CHORIAMBIC VERSE, or Choriambics, the name given to Greek or Latin lyrical poetry in which the sound of the choriambus predominates. The choriambus is a verse-foot consisting of a trochee united with and preceding an iambus, -∪∪-. The choriambi are never used alone, but are usually preceded by a spondee and followed by an iambus. The line so formed is called an asclepiad, traditionally because it was invented by the Aeolian poet Asclepiades of Samos. Choriambic verse was first used by the poets of the Greek islands, and Sappho, in particular, produced magnificent effects with it. The measure, as used by the early Greeks, is essentially lyrical and impassioned. Mingled with other metres, it was constantly serviceable in choral writing, to which it was believed to give a stormy and mysterious character. The Greater Asclepiad was a term used for a line in which the wild music was prolonged by the introduction of a supplementary choriambus. This was much employed by Sappho and by Alcaeus, as well as in Alexandrian times by Callimachus and Theocritus. Among the Latins, Horace, in imitation of Alcaeus, made constant use of choriambic verse. Metrical experts distinguish six varieties of it in his Odes. This is an example of his greater asclepiad (Od. i. 11):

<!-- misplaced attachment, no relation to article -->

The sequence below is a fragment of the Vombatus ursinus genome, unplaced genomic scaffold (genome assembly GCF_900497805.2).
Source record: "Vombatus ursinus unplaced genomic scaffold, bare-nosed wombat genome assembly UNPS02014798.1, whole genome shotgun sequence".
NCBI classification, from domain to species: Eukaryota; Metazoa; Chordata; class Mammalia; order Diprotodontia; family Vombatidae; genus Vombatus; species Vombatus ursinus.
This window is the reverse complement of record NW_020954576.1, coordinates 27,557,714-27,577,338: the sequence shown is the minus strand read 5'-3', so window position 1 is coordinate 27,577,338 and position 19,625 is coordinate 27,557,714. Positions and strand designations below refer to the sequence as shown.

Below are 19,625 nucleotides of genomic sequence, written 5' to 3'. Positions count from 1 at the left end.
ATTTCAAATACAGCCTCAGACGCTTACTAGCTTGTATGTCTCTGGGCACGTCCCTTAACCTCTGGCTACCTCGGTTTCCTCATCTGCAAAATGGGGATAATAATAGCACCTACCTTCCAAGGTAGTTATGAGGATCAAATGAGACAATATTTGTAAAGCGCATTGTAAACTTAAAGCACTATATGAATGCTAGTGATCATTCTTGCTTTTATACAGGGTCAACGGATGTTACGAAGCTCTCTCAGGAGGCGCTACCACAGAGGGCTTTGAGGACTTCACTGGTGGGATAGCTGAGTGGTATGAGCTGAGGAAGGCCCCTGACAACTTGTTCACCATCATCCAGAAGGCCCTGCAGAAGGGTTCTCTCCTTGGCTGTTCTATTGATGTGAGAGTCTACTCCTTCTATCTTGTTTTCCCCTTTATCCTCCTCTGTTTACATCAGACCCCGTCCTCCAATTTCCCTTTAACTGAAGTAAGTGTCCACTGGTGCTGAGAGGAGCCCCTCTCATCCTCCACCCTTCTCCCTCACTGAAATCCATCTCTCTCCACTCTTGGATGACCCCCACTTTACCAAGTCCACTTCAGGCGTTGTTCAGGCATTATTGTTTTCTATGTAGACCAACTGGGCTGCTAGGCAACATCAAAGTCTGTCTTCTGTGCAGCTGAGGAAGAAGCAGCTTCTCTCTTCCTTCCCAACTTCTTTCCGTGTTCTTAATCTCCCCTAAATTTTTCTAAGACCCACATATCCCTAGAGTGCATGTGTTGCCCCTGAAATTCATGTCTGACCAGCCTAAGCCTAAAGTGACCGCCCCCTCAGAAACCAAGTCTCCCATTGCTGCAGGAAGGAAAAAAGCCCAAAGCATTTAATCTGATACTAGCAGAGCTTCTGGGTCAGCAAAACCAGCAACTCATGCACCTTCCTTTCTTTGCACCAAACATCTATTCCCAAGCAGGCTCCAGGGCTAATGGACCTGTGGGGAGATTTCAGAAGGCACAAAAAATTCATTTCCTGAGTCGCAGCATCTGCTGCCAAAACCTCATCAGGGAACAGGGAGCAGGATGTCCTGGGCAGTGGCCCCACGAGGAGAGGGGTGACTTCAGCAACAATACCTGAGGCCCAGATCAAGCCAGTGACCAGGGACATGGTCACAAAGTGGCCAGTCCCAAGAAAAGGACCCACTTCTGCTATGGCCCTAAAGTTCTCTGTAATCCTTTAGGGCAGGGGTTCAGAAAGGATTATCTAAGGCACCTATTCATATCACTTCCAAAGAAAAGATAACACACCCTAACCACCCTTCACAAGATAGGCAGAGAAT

- ∪∪- -∪ ∪- - ∪∪ -
Tu ne | quaesieris | scire nefas | quem mihi, quem | tibi
Finem | Di dederint | Leuconoë; | nee Babylon|ïos
Tentar|is numeros. | Ut melius | quicquid erit, | pati!
Seu plu|res hiemes, | seu tribuit | Jupiter ul|timam,
Quae nunc | oppositis | debilitat | pumicibus | mare
In later times of Rome, both Seneca and Prudentius wrote choriambic verse with a fair amount of success. Swinburne even introduced it into English poetry:—
Love, what | ailed them to leave | life that was made | lovely, we thought | with love?
What sweet | vision of sleep | lured thee away | down from the light | above?
Such lines as these make a brave attempt to resuscitate the measured sound of the greater asclepiad.